If you are a manager within a company, then in its simplest form, your job is to make decisions about the setting of independent variables. For that reason, they are often called decision variables. Examples might be: how much to spend on advertising, who to hire and with what background, who to buy raw materials from, what information to get from customers and so on.
In making these decisions, you hope to positively affect the indicators of your company (the dependent variables). If you spend more on advertising, you hope the market share goes up. If you pick the best supplier of raw materials, you hope the quality of your product goes up. If you spend more on salaries, you hope to hire better people, and so on. Since there is no nice functional relationship like in elementary calculus, you are not sure of what impact your choices will make - you often have to sit back and hope the desired result happens. Sometimes one goal may be met while another is not. The Florida Marlins last year had one of the highest payrolls in Major League Baseball. For that spending they won the World Series! But on the other hand, they were $30 million in the red and had to be sold.
In this section, for your particular company, list what you feel are the most important decision variables. You should have at least 5 and preferably more. In listing them, include your reasons on why you feel intelligent choice of them should have a positive impact on the attributes described in Part Two.
Part Four A Mathematical Model
Where does all this lead? We have a number of attributes we would like to increase so that our index increases. We have a list of decision variables we can control. But it is not clear what quantitative relationship exists between the two groups. If there were, then it would be easier to pick values for the decision variables!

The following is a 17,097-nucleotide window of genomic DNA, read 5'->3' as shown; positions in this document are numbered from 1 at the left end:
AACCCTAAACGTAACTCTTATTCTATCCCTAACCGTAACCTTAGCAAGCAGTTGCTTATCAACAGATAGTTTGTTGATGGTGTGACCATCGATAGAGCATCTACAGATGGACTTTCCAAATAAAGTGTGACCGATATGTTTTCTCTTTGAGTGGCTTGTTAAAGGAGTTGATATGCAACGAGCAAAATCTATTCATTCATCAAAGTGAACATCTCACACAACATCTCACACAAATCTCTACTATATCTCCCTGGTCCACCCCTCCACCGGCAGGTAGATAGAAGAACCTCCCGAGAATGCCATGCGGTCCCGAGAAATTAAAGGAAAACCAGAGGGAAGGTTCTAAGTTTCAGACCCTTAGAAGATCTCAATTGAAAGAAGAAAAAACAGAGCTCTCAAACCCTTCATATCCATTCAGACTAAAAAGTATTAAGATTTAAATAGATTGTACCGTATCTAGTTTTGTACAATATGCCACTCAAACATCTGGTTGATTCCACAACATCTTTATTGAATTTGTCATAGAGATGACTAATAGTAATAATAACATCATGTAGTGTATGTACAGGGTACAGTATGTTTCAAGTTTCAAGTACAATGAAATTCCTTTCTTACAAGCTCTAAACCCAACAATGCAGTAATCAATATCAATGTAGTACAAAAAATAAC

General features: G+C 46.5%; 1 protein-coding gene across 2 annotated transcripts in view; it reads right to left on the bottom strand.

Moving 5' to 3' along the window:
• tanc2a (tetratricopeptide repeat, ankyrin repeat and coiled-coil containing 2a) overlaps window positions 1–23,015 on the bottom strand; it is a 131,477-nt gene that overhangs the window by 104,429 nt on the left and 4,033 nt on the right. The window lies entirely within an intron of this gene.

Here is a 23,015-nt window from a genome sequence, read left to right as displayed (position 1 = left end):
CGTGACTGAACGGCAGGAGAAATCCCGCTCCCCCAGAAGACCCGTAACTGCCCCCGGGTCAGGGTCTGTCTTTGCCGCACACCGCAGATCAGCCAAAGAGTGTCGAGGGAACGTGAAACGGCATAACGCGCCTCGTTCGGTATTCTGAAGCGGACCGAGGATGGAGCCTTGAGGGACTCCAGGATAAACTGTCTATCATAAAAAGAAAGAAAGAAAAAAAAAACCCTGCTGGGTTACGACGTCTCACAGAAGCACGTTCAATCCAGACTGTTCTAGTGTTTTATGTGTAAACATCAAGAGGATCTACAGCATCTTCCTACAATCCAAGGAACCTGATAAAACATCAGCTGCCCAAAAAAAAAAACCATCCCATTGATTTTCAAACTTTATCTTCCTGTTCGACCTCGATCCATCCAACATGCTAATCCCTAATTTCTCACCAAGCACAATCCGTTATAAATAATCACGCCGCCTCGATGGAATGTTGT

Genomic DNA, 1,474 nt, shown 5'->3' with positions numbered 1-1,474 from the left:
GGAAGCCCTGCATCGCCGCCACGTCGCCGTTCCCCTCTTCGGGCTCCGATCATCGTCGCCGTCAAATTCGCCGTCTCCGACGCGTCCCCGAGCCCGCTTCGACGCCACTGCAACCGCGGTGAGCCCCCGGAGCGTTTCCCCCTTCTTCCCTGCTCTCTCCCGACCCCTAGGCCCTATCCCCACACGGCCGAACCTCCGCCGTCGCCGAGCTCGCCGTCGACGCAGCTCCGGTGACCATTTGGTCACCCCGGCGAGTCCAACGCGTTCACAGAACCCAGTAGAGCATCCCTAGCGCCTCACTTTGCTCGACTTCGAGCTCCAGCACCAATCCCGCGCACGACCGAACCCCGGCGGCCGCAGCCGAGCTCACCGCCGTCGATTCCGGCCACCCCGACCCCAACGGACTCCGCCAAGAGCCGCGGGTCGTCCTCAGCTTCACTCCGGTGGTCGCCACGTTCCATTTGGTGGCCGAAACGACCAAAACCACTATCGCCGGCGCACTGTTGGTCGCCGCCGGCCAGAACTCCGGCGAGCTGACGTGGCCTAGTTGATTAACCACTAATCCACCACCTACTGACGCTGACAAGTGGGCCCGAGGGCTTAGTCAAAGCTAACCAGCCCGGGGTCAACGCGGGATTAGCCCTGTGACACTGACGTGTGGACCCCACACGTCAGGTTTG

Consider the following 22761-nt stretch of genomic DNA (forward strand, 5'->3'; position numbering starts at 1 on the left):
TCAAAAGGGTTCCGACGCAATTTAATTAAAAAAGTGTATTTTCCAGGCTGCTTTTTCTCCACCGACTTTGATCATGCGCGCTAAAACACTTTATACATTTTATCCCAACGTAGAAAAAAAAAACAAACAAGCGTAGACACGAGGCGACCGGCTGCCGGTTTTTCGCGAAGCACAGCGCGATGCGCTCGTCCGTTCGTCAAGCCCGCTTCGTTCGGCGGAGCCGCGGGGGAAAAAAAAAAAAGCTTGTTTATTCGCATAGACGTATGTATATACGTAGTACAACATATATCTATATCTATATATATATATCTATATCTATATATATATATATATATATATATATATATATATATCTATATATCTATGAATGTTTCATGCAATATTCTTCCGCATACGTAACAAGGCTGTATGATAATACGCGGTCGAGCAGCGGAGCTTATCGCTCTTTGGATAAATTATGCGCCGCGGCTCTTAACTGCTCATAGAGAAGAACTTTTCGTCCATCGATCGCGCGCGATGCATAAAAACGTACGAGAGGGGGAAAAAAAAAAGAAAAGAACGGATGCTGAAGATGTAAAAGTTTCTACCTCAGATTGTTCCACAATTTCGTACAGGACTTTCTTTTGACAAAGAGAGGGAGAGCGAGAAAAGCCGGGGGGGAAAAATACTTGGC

Here is where regression analysis (see Project #1 of Week 1 ) If one performs linear regression analysis on data from the recent history of the company, then relationships between the variables may be quantified. The upshot is that a model of the form:
Y = AX
can be set up where:
Y = an mx1 column of dependent variables (attributes which make up the index from Part Two)
X = an nx1 column of independent or decision variables (from Part Three )
and A = an m x n matrix whose entries are defined as
aij = effect of a one unit change in xj on yi
or, in elementary calculus terms, aij is the derivative of yi with respect to x j.
The problem then becomes one of seeking to optimize the index discussed in part two by best choice of the decision variables, X. This is a project for another course!
This particular project should have caused you to have thought about your own future as it makes a contribution to a company in todays economy and world. Further, it should have pointed out that the very nature of competition can be quantified and that techniques such as those introduced in Ma 2071 might be used to analyze it. If one can productively use mathematics to better perform one's job or manage one's company, then the mathematics is useful and worthy of the time you have put in while learning it. That has been a goal of this course.
You should turn in a written paper with an introduction, results for parts 1-3, and a conclusion which summarizes what you feel you gained from this project. Working as a team, this should not take more than a few hours. It is not intended to. Please hand this in no later than 10:00 am on Monday, Feb 16.